on account of hunger or ill-treatment, were slowly
     dying. Dead people often lay for 2 or 3 days on the
     pailliases until their bodies stank so badly that
     fellow prisoners took them outside and buried them
     somewhere. *** I have seen with my own eyes the
     prisoners coming back from Krupps and how they
     collapsed on the march and had to be wheeled back on
     barrows or carried by their comrades. *** The work
     which they had to perform was very heavy and dangerous
     and many cases happened where people had cut their
     fingers, hands or legs. These accidents were very
     serious and the people came to me and asked me for
     medical help. But it wasn't even possible for me to
     keep them from work for a day or two, although I had
     been to the Krupp directorate and asked for permission
     to do so. At the end of 1941, 2 people died daily and
     in 1942 the deaths increased to 3-4 per day." (D-313)

(d) A particular form of torture which was inflicted upon
Russian workers was a steel cabinet specially manufactured
by Krupp, into which workers were thrown after beatings. The
cabinets are shown in photographs attached to a sworn
statement wherein it is stated:

     "Photograph 'A' shows an iron cupboard which was
     specially manufactured by the Firm of Krupp to torture
     Russian civilian workers to such an extent that it is
     impossible to describe. Men and women were often locked
     in one compartment of the cupboard, in which a man
     could scarcely stand,
                                                  [Page 801]
     for long periods. The measurements of this compartment
     are height 1.52 meters, breadth and depth 40 to 50 cm.
     each. In fact, people were often kicked and pressed
     into one compartment in pairs. At the top of the
     cupboard, there were sieve-like air holes through which
     cold water was poured on the unfortunate victims during
     the ice-cold winter." (D-82; for further evidence of
     constant beatings of foreign workers, see D-253, D-312,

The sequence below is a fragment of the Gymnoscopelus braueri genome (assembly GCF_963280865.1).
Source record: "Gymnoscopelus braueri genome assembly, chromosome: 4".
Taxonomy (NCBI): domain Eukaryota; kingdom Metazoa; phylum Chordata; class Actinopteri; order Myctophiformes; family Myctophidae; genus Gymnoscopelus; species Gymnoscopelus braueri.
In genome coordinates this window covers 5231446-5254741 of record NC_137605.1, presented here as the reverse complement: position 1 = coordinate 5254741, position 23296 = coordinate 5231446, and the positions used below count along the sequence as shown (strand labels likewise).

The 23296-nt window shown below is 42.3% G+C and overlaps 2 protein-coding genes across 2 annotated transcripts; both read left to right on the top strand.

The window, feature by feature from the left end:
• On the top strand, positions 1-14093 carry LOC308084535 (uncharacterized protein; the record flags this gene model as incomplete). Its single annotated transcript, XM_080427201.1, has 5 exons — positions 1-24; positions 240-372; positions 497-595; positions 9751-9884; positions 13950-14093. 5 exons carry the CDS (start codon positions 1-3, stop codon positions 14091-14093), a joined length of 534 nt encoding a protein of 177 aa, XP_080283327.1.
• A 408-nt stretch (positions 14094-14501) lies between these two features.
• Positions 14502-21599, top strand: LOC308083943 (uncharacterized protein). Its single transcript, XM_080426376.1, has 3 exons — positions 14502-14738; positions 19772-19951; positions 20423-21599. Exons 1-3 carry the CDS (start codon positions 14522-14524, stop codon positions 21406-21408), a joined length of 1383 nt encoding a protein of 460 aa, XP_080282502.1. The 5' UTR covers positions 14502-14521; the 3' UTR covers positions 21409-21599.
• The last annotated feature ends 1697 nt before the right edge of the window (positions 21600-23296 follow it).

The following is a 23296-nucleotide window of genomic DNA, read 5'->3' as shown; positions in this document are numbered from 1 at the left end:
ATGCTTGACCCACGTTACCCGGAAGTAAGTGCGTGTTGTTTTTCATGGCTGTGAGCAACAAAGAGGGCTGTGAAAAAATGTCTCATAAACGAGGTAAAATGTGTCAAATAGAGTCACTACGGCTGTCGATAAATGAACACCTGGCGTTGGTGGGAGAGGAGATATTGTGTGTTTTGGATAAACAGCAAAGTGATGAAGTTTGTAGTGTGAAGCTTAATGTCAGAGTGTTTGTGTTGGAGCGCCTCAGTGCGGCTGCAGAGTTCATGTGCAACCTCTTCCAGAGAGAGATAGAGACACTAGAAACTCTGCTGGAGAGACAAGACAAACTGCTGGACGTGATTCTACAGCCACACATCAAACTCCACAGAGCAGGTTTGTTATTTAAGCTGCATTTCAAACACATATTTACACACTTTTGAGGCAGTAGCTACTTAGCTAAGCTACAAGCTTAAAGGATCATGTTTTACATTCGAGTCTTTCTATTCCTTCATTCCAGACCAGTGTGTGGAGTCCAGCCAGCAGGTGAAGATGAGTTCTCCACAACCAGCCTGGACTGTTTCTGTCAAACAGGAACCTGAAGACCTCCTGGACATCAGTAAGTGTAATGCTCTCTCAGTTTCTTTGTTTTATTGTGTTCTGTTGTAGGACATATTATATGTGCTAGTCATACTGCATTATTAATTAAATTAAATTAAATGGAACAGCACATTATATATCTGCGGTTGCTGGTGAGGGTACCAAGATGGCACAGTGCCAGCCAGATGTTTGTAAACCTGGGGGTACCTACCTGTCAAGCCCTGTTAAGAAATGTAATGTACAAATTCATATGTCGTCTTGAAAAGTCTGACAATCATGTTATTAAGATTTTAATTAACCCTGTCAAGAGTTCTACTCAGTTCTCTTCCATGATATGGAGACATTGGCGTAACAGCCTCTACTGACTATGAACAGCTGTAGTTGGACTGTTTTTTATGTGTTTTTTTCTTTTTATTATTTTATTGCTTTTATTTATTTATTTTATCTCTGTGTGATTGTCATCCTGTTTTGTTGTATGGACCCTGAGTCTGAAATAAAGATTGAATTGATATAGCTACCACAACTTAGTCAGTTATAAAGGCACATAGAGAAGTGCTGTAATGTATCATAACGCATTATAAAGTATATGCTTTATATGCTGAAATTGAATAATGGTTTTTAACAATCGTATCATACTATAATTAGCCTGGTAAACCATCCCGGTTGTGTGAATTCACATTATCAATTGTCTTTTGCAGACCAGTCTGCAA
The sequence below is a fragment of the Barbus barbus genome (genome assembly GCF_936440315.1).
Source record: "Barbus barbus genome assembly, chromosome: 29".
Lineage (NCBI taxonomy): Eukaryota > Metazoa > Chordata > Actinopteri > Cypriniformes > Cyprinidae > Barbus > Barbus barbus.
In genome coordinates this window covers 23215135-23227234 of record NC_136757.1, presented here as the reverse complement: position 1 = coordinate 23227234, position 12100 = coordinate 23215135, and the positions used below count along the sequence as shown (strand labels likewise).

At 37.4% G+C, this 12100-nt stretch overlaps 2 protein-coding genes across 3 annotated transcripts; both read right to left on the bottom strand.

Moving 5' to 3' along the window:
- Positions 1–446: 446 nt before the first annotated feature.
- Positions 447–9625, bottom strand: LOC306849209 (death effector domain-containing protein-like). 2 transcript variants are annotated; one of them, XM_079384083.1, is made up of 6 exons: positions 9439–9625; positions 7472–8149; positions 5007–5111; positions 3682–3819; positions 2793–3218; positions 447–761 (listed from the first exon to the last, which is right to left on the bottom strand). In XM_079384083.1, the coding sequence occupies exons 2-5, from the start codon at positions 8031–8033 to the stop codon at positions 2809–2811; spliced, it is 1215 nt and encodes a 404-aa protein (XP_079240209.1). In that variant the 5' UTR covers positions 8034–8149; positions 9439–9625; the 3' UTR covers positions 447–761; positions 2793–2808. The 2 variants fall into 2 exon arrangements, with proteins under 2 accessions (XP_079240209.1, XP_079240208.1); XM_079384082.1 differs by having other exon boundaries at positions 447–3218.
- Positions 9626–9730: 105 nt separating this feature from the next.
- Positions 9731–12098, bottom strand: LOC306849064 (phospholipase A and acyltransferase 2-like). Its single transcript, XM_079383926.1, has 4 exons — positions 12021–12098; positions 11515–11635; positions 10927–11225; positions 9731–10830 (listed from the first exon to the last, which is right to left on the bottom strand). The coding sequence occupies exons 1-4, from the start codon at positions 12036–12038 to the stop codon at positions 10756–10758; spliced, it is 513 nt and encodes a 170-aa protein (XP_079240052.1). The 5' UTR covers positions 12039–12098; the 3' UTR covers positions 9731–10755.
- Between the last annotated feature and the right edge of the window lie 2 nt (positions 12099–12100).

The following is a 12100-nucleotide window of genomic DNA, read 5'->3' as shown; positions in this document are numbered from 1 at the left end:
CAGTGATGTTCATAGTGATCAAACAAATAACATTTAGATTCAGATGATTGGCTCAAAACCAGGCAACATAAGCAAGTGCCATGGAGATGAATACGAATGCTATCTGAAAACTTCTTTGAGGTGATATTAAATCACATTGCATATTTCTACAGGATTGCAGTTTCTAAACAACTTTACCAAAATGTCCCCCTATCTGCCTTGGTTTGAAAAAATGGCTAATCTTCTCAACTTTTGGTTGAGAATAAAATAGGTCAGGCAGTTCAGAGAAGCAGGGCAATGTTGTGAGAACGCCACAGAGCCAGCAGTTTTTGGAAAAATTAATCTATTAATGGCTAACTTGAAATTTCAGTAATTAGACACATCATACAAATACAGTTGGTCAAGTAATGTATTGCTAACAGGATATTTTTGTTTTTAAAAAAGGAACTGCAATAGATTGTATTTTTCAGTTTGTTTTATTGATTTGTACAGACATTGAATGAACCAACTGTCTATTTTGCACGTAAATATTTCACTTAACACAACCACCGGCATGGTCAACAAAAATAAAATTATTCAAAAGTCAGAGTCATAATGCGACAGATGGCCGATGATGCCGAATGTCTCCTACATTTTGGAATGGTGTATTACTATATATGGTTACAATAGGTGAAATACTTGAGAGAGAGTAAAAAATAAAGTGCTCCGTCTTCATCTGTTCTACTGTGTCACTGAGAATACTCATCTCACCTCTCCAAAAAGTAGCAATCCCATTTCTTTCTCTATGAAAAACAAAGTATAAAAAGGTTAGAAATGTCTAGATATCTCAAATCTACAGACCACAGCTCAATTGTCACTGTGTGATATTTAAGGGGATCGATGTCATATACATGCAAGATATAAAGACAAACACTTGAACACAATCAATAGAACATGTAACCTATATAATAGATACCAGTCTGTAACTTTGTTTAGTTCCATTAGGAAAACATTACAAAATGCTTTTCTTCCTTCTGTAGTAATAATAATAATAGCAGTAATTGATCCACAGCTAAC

D-354, and D-267).

(e) Records found in the Krupp files plainly indicate that
the practice of beating and torturing prisoners of war and
foreign workers was deliberately prescribed by Krupp
officials. Steel switches which were used to beat the
workers were distributed pursuant to the instructions of
Kupke, head of the Krupp camps for foreign workers (D-230).
In a memorandum dated 19 March 1942, from the Krupp Works
Catering Department, it was said:

     *** With regards to the times ahead it seems desirable
     to us, to draw attention to the authorities concerned,
     with the necessary pressure, to the fact that only
     severest treatment of the French prisoners of war will
     ensure that they maintain their performance even with
     the present food position, which is the same for German

As previously shown, Hassel, an official in the Krupp works
police, stated that the Russians "ought to have beatings
substituted for food" (D-318).

(7) The Krupp companies specifically requested and actively
sought out the employment of prisoners of war and foreign

(a) In a memorandum dated 13 July 1942 by Weinhold, a Krupp
official, complaint was registered over the fact that "the
reign laborers are only available two to three months after
they have been asked for by us." (D-281).

b) In a letter to the Krupp firm dated 27 August 1942,
Colonel Zimmerman of the Oberkommando des Heeres, said:
     "According to our estimate, there ought to be enough
     workers in your ignitor workshops to reach the demanded
     production figure. This especially, as the 105
     Russians, demanded by your firm at the Conference of
     the special committee M 111 on the 24 April 1942, were
     assigned to your works at the beginning of June re-
     letter from Wa J Ru (Mun. 2). ***
     "Unfortunately, I found out at the sitting of the
     special committee M 111 on the 26 August 1942 that the
     firm of Krupp asks for another 55 workers, including 25
     skilled labourers, with-
                                                  [Page 802]
     out having a corresponding raise in the production
     figures. I cannot judge from here, what the reasons for
     this are." (D-345)

(c) In a memorandum dated 21 December 1942 concerning the
possibility of the Krupp works obtaining additional
conscripted French workers, Dr. Lehmann, a Krupp official,

     "*** We discussed how far it would be possible for
     complete shifts of workers conscripted from French
     factories to be transferred to Essen. We are to
     collaborate as far as practicable in the splitting up
     of our requirements amongst individual military
     government offices and military police posts. So far as
     possible one of our representatives is to assist in the
     selection from amongst the conscripts." (D-196; see
     also D-280).

(8) Concentration camp laborers, who were brought to the
Krupp works at the request of Krupp officials, were
subjected to persecution, degradation, despoilment, and
torture in a manner similar to that of prisoners of war and
slave laborers.

(a) Mr. Ihn, a director of the Krupp firm, has stated in a
signed but unsworn statement, that the Krupp firm first
asked for concentration camp labor on 22 September 1942, and
that the first group of them arrived "in the summer or